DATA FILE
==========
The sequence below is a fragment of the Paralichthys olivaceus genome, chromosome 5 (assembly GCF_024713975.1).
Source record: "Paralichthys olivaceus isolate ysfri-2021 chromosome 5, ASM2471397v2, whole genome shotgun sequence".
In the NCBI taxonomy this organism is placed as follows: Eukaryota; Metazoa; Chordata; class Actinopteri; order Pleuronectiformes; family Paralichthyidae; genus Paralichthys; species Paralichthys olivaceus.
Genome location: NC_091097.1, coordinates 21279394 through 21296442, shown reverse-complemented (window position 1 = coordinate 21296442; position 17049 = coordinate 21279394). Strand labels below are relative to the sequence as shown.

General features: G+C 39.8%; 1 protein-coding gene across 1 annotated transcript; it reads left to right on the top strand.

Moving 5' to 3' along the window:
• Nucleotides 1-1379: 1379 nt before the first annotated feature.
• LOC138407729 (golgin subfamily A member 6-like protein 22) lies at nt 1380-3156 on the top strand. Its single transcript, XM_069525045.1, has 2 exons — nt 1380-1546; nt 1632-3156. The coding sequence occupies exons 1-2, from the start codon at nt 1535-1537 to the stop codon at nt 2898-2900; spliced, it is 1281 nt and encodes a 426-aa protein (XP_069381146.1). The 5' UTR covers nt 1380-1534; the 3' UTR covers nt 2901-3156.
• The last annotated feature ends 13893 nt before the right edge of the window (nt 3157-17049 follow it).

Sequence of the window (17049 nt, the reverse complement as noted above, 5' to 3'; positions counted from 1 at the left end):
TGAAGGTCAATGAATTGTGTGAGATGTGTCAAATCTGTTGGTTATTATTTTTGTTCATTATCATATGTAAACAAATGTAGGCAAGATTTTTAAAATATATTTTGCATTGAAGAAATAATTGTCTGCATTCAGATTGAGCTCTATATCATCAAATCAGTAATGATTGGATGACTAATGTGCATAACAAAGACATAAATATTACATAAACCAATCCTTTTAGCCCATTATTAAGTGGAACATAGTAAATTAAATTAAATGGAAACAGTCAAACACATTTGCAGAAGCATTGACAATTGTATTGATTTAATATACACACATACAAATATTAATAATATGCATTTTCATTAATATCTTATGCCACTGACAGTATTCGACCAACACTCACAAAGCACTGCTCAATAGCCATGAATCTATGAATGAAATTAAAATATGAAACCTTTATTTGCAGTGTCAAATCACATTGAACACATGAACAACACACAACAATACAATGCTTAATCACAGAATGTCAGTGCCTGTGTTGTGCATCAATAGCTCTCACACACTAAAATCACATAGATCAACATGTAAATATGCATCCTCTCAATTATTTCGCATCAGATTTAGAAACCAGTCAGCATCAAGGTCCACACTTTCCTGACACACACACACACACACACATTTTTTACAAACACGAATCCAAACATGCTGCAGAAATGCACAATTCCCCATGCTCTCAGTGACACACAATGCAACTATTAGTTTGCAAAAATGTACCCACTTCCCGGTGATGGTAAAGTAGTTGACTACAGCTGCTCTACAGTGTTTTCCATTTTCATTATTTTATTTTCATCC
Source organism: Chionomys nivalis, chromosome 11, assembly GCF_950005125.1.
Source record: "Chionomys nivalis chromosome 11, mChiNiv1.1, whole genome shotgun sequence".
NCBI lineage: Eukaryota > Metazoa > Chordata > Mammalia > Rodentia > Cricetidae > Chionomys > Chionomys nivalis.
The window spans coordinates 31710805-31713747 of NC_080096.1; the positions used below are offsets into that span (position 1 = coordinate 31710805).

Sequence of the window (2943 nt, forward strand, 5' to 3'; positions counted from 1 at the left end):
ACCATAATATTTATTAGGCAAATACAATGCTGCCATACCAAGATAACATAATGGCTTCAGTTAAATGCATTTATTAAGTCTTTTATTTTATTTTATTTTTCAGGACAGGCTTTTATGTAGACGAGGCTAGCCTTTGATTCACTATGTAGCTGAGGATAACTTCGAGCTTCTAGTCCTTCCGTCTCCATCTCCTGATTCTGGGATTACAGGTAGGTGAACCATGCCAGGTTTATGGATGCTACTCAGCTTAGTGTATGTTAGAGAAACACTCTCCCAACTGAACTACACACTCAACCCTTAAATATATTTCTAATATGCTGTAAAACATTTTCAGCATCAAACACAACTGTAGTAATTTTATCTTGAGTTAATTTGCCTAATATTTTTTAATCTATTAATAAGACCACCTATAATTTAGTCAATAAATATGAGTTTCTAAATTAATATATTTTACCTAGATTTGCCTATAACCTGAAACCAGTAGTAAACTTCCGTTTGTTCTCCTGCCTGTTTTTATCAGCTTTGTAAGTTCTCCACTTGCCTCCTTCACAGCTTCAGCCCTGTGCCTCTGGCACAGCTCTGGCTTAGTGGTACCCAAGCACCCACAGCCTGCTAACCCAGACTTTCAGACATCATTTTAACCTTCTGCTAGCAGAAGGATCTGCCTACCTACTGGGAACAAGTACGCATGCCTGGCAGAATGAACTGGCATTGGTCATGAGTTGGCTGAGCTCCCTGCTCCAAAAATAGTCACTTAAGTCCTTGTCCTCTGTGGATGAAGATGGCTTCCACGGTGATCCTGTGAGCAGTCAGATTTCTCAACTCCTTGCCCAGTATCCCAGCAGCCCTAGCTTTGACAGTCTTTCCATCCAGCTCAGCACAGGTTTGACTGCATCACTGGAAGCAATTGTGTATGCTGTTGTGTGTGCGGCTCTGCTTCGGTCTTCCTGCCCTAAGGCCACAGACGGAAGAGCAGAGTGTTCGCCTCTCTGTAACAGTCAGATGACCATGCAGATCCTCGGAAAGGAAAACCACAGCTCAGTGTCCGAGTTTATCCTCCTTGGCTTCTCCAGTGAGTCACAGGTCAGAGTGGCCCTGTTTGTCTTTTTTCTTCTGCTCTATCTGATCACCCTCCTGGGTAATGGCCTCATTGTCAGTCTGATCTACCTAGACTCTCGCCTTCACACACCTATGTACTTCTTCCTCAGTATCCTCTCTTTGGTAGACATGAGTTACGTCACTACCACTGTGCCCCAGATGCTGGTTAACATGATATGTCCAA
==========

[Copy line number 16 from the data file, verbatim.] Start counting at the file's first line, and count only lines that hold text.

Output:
Sequence of the window (2943 nt, forward strand, 5' to 3'; positions counted from 1 at the left end):